test_matrix();
  system("pause");
  return 0;
}


Christopher Diggins

Posts: 1215
Nickname: cdiggins
Registered: Feb, 2004

Re: Storing and Tracking Matrix Dimensionality at Compile-Time Posted: May 15, 2005 2:20 AM
Reply to this message Reply
I just compared benchmarks to boost::ublas and preliminary results show that it runs at over twice as fast for integer matricies. Here is my benchmark code:

using namespace boost::numeric::ublas;
 
template<class Number, unsigned int M, unsigned int R, unsigned int N, unsigned int I>
void compare_naive_and_ublas()
{
  Matrix<Number, M, N> result1;
  matrix<Number> result2;
  {
    std::cout << "about to run Naive test " << std::endl;
    Matrix<Number, M, R> m1;
    Matrix<Number, R, N> m2;
    int n = 0;
    for (unsigned i = 0; i < M; ++i)
    for (unsigned j = 0; j < R; ++j)
      m1[i][j] = ++n;
    n = 0;
    for (unsigned i = 0; i < R; ++i)
    for (unsigned j = 0; j < N; ++j)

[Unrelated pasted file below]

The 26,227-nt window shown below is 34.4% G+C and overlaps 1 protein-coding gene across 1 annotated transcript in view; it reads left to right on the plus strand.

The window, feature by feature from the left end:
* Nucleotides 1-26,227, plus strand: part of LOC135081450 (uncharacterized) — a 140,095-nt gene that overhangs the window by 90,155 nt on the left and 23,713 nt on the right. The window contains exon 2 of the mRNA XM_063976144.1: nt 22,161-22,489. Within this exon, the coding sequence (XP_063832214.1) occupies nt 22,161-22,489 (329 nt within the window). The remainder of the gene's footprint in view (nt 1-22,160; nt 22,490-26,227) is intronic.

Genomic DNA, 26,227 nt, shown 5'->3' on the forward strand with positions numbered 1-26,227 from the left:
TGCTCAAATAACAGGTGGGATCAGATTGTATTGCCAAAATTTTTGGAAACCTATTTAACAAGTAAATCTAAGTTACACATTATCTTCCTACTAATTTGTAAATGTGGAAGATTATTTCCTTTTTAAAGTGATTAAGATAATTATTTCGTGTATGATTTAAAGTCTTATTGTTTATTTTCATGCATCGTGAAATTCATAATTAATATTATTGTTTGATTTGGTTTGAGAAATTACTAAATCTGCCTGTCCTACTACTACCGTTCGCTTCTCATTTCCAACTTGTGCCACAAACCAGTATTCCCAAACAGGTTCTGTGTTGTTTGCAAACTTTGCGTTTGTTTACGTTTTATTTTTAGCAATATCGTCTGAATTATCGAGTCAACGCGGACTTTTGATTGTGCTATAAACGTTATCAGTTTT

m2[i][j] = ++n;
    boost::progress_timer t;
    for (int i=0; i < I; i++) {
      result1 = matrix_multiply(m1, m2);
    }
    std::cout << "naive time elapsed " << t.elapsed() << std::endl;
  }
  {
    std::cout << "about to run uBlas test " << std::endl;
    matrix<Number> m1(M, R);
    matrix<Number> m2(R, N);
    int n = 0;
    for (unsigned i = 0; i < M; ++i)
    for (unsigned j = 0; j < R; ++j)
      m1(i, j) = ++n;
    n = 0;
    for (unsigned i = 0; i < R; ++i)
    for (unsigned j = 0; j < N; ++j)
      m2(i, j) = ++n;
    boost::progress_timer t;
    for (int i=0; i < I; i++) {
      result2 = prod(m1, m2);
    }
    std::cout << "boost time elapsed " << t.elapsed() << std::endl;
  }
  for (unsigned i = 0; i < M; ++i)
  for (unsigned j = 0; j < N; ++j)
    assert(result1[i][j] == result2(i, j));
}
 
int main() {
  compare_naive_and_ublas<int, 17,23,31,1000>();
  system("pause");
  return 0;
}

Flat View: This topic has 1 reply on 1 page
Topic: More on languages and objects Previous Topic   Next Topic Topic: Working Around Non-Virtual Destructors


Sponsored Links



Google
  Web Artima.com   

Copyright © 1996-2014 Artima, Inc. All Rights Reserved. - Privacy Policy - Terms of Use - Advertise with Us